The Monuments Men is art history but with a John Wayne twist. It's the greatest adventure story you have probably never heard about.
Wikipedia "Robert Edsel" and see two words that will make anyone's left eyebrow perk up: Art Detective.
It was 14 years ago, Edsel sold his oil company and moved to Europe to escape the business life and experience life. Therein lied his love for art and fascination with its history during and after the second World War. He would spend the next 10 years exploring how Europe's greatest pieces of art and objects survived the destructiveness of WWII and bring the men and woman who rescued them to light.
ILiveinDallas had the opportunity to interview Mr. Edsel on his work exploring these heroic figures and discusses his upcoming lecture at the DMA.
The research office on Dragon Street is unassuming on the outside, but walk in and you feel like you're stepping inside the Library of Congress (without having ever been to the Library of Congress.) Tall ceilings, enormous red oak desks and images of art history fill the walls. Everything in there looked like it had a story waiting to be told. Lucky me, Mr. Edsel did just that. Except it wasn't every piece. We only had one hour. As Edsel put it during the interview, some people are fascinated by art for the beauty, and some are fascinated by the stories. Most people who visit museums can't tell the difference between Manet and Monet, but people can relate to people stories. There is more to art than what's on the front of the piece, Edsel explains, the story that people can relate to is told on the back of the piece.
The Monuments Men were a group of allied forces tasked to track down and document pieces of art, objects, and documents that had been looted by the Nazi's and or hidden for safe keeping. Some of these pieces you might have seen in museums - The Louvre, The MET, The MOMA, even The Meadows and The Kimbell. If it were not for The Monuments Men, you might have only seen these works of arts and artifacts printed on page 89 in your college textbook or under the section Effects of Nazi Looting today in on Wikipedia.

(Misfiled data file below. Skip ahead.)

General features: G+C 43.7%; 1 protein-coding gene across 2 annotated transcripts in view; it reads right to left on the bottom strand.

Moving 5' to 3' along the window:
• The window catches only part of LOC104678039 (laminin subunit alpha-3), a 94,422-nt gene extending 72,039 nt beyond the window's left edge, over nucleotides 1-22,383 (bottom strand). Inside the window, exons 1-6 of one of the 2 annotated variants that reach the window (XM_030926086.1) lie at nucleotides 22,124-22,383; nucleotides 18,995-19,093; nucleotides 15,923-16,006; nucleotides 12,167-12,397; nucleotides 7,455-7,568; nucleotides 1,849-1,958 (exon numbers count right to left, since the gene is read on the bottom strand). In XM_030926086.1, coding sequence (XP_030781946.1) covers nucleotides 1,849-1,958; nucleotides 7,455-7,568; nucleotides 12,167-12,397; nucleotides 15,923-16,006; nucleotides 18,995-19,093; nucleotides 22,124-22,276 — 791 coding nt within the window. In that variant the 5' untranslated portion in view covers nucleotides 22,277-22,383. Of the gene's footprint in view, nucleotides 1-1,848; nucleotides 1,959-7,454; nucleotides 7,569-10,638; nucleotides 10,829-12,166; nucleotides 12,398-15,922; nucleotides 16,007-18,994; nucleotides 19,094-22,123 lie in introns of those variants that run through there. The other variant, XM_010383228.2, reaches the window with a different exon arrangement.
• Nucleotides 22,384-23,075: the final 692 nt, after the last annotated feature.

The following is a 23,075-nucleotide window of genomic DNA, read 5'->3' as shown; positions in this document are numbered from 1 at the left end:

Did you know there is a piece in the Kimbell and a couple pieces in the Meadows that had been looted by the Nazi's? We are more connected to The Monument Men than you think. Edsel will talk about our local connection with The Monuments Men at Thursday nights Art & Letters lecture at the DMA. He will talk about some of the heroic men and women who went into the service for this mission alone. You will see telling images, view interviews and film footage, and hear one of the greatest adventure stories you have probably never heard about, as Mr. Edsel would say.
Tickets are $15 for the public, discounts available to DMA Members, seniors, educators, and students.
Order tickets https://www.tickets.dallasmuseumofart.org/public
Dallas Museum of Art
1717 N. Harwood St.
Dallas, TX 75201
About Robert Edsel
Robert M. Edsel is the author of the non-fiction book, Rescuing Da Vinci and also The Monuments Men: Allied Heroes, Nazi Thieves and the Greatest Treasure Hunt in History which will be released by Hachette Book Group in September 2009. He is the co-producer of the documentary film, “The Rape of Europa,” and Founder and President of the Monuments Men Foundation for the Preservation of Art.